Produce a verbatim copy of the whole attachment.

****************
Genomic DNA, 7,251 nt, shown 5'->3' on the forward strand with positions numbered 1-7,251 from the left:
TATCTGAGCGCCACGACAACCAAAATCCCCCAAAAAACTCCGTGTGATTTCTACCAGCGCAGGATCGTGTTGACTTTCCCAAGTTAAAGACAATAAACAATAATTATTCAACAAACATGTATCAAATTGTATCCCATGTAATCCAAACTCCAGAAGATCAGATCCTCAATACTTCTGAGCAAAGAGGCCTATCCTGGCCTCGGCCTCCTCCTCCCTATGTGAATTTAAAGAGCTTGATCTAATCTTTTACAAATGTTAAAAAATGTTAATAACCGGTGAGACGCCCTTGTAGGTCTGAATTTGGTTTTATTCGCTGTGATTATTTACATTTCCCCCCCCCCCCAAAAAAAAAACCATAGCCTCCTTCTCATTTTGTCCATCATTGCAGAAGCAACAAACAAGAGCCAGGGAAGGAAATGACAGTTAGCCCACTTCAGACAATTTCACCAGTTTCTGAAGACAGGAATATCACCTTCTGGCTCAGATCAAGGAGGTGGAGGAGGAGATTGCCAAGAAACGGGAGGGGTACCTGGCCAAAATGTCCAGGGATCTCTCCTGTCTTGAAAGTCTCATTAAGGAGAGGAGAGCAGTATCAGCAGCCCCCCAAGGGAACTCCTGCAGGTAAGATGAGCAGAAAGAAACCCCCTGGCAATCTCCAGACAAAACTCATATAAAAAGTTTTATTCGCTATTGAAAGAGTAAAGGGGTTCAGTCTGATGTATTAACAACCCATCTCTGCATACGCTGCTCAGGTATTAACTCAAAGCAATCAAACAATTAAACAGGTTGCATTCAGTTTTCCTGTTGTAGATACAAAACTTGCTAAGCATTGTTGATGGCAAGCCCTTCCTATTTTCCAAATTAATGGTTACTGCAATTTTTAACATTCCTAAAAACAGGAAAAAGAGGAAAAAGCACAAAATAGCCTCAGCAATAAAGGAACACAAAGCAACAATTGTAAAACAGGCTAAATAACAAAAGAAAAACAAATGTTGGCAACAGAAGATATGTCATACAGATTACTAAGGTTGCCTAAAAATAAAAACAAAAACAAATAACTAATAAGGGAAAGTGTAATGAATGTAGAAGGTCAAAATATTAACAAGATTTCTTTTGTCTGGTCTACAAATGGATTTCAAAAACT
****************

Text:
Genomic DNA, 7,251 nt, shown 5'->3' on the forward strand with positions numbered 1-7,251 from the left:
TATCTGAGCGCCACGACAACCAAAATCCCCCAAAAAACTCCGTGTGATTTCTACCAGCGCAGGATCGTGTTGACTTTCCCAAGTTAAAGACAATAAACAATAATTATTCAACAAACATGTATCAAATTGTATCCCATGTAATCCAAACTCCAGAAGATCAGATCCTCAATACTTCTGAGCAAAGAGGCCTATCCTGGCCTCGGCCTCCTCCTCCCTATGTGAATTTAAAGAGCTTGATCTAATCTTTTACAAATGTTAAAAAATGTTAATAACCGGTGAGACGCCCTTGTAGGTCTGAATTTGGTTTTATTCGCTGTGATTATTTACATTTCCCCCCCCCCCCAAAAAAAAAACCATAGCCTCCTTCTCATTTTGTCCATCATTGCAGAAGCAACAAACAAGAGCCAGGGAAGGAAATGACAGTTAGCCCACTTCAGACAATTTCACCAGTTTCTGAAGACAGGAATATCACCTTCTGGCTCAGATCAAGGAGGTGGAGGAGGAGATTGCCAAGAAACGGGAGGGGTACCTGGCCAAAATGTCCAGGGATCTCTCCTGTCTTGAAAGTCTCATTAAGGAGAGGAGAGCAGTATCAGCAGCCCCCCAAGGGAACTCCTGCAGGTAAGATGAGCAGAAAGAAACCCCCTGGCAATCTCCAGACAAAACTCATATAAAAAGTTTTATTCGCTATTGAAAGAGTAAAGGGGTTCAGTCTGATGTATTAACAACCCATCTCTGCATACGCTGCTCAGGTATTAACTCAAAGCAATCAAACAATTAAACAGGTTGCATTCAGTTTTCCTGTTGTAGATACAAAACTTGCTAAGCATTGTTGATGGCAAGCCCTTCCTATTTTCCAAATTAATGGTTACTGCAATTTTTAACATTCCTAAAAACAGGAAAAAGAGGAAAAAGCACAAAATAGCCTCAGCAATAAAGGAACACAAAGCAACAATTGTAAAACAGGCTAAATAACAAAAGAAAAACAAATGTTGGCAACAGAAGATATGTCATACAGATTACTAAGGTTGCCTAAAAATAAAAACAAAAACAAATAACTAATAAGGGAAAGTGTAATGAATGTAGAAGGTCAAAATATTAACAAGATTTCTTTTGTCTGGTCTACAAATGGATTTCAAAAACT